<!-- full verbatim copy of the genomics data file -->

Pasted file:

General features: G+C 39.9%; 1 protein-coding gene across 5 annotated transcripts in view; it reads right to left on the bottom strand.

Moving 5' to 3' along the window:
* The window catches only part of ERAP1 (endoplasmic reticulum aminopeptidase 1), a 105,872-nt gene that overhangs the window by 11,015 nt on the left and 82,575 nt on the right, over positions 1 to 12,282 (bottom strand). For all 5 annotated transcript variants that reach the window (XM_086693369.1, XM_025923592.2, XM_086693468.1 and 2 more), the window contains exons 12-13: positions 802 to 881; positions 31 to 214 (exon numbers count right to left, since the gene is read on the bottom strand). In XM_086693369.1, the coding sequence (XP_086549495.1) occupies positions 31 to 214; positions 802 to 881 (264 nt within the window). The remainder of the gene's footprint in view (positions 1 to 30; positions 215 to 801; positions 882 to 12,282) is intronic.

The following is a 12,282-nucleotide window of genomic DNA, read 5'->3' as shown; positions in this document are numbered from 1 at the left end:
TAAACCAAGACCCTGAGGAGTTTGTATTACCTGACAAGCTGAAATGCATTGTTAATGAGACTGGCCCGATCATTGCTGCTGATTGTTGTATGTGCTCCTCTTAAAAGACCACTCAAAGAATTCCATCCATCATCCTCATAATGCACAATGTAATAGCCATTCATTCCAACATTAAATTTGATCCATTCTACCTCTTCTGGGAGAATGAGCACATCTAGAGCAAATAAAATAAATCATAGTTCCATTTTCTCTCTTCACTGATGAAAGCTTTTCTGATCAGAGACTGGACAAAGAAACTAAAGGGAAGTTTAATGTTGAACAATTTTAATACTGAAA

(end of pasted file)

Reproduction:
General features: G+C 39.9%; 1 protein-coding gene across 5 annotated transcripts in view; it reads right to left on the bottom strand.

Moving 5' to 3' along the window:
* The window catches only part of ERAP1 (endoplasmic reticulum aminopeptidase 1), a 105,872-nt gene that overhangs the window by 11,015 nt on the left and 82,575 nt on the right, over positions 1 to 12,282 (bottom strand). For all 5 annotated transcript variants that reach the window (XM_086693369.1, XM_025923592.2, XM_086693468.1 and 2 more), the window contains exons 12-13: positions 802 to 881; positions 31 to 214 (exon numbers count right to left, since the gene is read on the bottom strand). In XM_086693369.1, the coding sequence (XP_086549495.1) occupies positions 31 to 214; positions 802 to 881 (264 nt within the window). The remainder of the gene's footprint in view (positions 1 to 30; positions 215 to 801; positions 882 to 12,282) is intronic.

The following is a 12,282-nucleotide window of genomic DNA, read 5'->3' as shown; positions in this document are numbered from 1 at the left end:
TAAACCAAGACCCTGAGGAGTTTGTATTACCTGACAAGCTGAAATGCATTGTTAATGAGACTGGCCCGATCATTGCTGCTGATTGTTGTATGTGCTCCTCTTAAAAGACCACTCAAAGAATTCCATCCATCATCCTCATAATGCACAATGTAATAGCCATTCATTCCAACATTAAATTTGATCCATTCTACCTCTTCTGGGAGAATGAGCACATCTAGAGCAAATAAAATAAATCATAGTTCCATTTTCTCTCTTCACTGATGAAAGCTTTTCTGATCAGAGACTGGACAAAGAAACTAAAGGGAAGTTTAATGTTGAACAATTTTAATACTGAAA